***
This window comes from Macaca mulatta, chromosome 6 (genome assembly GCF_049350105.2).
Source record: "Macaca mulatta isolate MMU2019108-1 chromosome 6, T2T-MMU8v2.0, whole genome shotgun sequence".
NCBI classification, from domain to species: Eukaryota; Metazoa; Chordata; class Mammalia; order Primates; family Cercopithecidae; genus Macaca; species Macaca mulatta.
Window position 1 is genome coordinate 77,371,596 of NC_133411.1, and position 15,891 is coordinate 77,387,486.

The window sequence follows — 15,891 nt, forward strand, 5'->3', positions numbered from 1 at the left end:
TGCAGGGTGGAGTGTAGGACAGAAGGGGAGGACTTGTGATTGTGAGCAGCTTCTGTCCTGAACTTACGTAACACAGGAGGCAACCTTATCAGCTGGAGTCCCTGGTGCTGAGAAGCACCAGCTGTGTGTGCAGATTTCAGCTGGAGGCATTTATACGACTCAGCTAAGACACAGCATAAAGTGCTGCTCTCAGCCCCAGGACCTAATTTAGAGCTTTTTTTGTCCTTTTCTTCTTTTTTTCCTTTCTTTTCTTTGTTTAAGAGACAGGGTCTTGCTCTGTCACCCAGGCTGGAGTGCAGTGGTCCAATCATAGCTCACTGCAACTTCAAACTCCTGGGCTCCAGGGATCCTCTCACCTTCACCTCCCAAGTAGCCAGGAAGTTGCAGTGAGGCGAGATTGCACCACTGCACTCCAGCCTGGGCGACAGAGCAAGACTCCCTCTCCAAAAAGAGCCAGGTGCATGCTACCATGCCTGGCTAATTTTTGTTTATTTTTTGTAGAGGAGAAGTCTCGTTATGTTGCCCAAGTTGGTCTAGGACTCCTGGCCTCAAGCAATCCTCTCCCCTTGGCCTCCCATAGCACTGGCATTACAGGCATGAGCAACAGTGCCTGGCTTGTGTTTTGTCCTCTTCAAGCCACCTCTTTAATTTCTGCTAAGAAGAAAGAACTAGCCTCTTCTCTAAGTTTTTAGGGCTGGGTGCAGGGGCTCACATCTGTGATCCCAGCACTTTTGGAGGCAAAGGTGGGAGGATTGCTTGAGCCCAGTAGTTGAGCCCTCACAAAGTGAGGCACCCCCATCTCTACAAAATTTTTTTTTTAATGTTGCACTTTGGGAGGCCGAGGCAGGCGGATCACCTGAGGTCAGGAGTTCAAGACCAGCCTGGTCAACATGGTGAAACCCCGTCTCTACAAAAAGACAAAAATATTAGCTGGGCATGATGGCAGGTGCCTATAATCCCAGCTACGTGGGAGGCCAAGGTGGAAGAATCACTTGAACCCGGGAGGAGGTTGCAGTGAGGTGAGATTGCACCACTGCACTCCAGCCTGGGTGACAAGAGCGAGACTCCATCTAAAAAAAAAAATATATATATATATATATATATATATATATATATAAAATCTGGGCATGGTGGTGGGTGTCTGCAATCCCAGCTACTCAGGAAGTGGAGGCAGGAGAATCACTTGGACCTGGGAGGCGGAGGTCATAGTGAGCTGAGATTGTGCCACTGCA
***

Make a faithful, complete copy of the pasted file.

This window comes from Macaca mulatta, chromosome 6 (genome assembly GCF_049350105.2).
Source record: "Macaca mulatta isolate MMU2019108-1 chromosome 6, T2T-MMU8v2.0, whole genome shotgun sequence".
NCBI classification, from domain to species: Eukaryota; Metazoa; Chordata; class Mammalia; order Primates; family Cercopithecidae; genus Macaca; species Macaca mulatta.
Window position 1 is genome coordinate 77,371,596 of NC_133411.1, and position 15,891 is coordinate 77,387,486.

The window sequence follows — 15,891 nt, forward strand, 5'->3', positions numbered from 1 at the left end:
TGCAGGGTGGAGTGTAGGACAGAAGGGGAGGACTTGTGATTGTGAGCAGCTTCTGTCCTGAACTTACGTAACACAGGAGGCAACCTTATCAGCTGGAGTCCCTGGTGCTGAGAAGCACCAGCTGTGTGTGCAGATTTCAGCTGGAGGCATTTATACGACTCAGCTAAGACACAGCATAAAGTGCTGCTCTCAGCCCCAGGACCTAATTTAGAGCTTTTTTTGTCCTTTTCTTCTTTTTTTCCTTTCTTTTCTTTGTTTAAGAGACAGGGTCTTGCTCTGTCACCCAGGCTGGAGTGCAGTGGTCCAATCATAGCTCACTGCAACTTCAAACTCCTGGGCTCCAGGGATCCTCTCACCTTCACCTCCCAAGTAGCCAGGAAGTTGCAGTGAGGCGAGATTGCACCACTGCACTCCAGCCTGGGCGACAGAGCAAGACTCCCTCTCCAAAAAGAGCCAGGTGCATGCTACCATGCCTGGCTAATTTTTGTTTATTTTTTGTAGAGGAGAAGTCTCGTTATGTTGCCCAAGTTGGTCTAGGACTCCTGGCCTCAAGCAATCCTCTCCCCTTGGCCTCCCATAGCACTGGCATTACAGGCATGAGCAACAGTGCCTGGCTTGTGTTTTGTCCTCTTCAAGCCACCTCTTTAATTTCTGCTAAGAAGAAAGAACTAGCCTCTTCTCTAAGTTTTTAGGGCTGGGTGCAGGGGCTCACATCTGTGATCCCAGCACTTTTGGAGGCAAAGGTGGGAGGATTGCTTGAGCCCAGTAGTTGAGCCCTCACAAAGTGAGGCACCCCCATCTCTACAAAATTTTTTTTTTAATGTTGCACTTTGGGAGGCCGAGGCAGGCGGATCACCTGAGGTCAGGAGTTCAAGACCAGCCTGGTCAACATGGTGAAACCCCGTCTCTACAAAAAGACAAAAATATTAGCTGGGCATGATGGCAGGTGCCTATAATCCCAGCTACGTGGGAGGCCAAGGTGGAAGAATCACTTGAACCCGGGAGGAGGTTGCAGTGAGGTGAGATTGCACCACTGCACTCCAGCCTGGGTGACAAGAGCGAGACTCCATCTAAAAAAAAAAATATATATATATATATATATATATATATATATATAAAATCTGGGCATGGTGGTGGGTGTCTGCAATCCCAGCTACTCAGGAAGTGGAGGCAGGAGAATCACTTGGACCTGGGAGGCGGAGGTCATAGTGAGCTGAGATTGTGCCACTGCA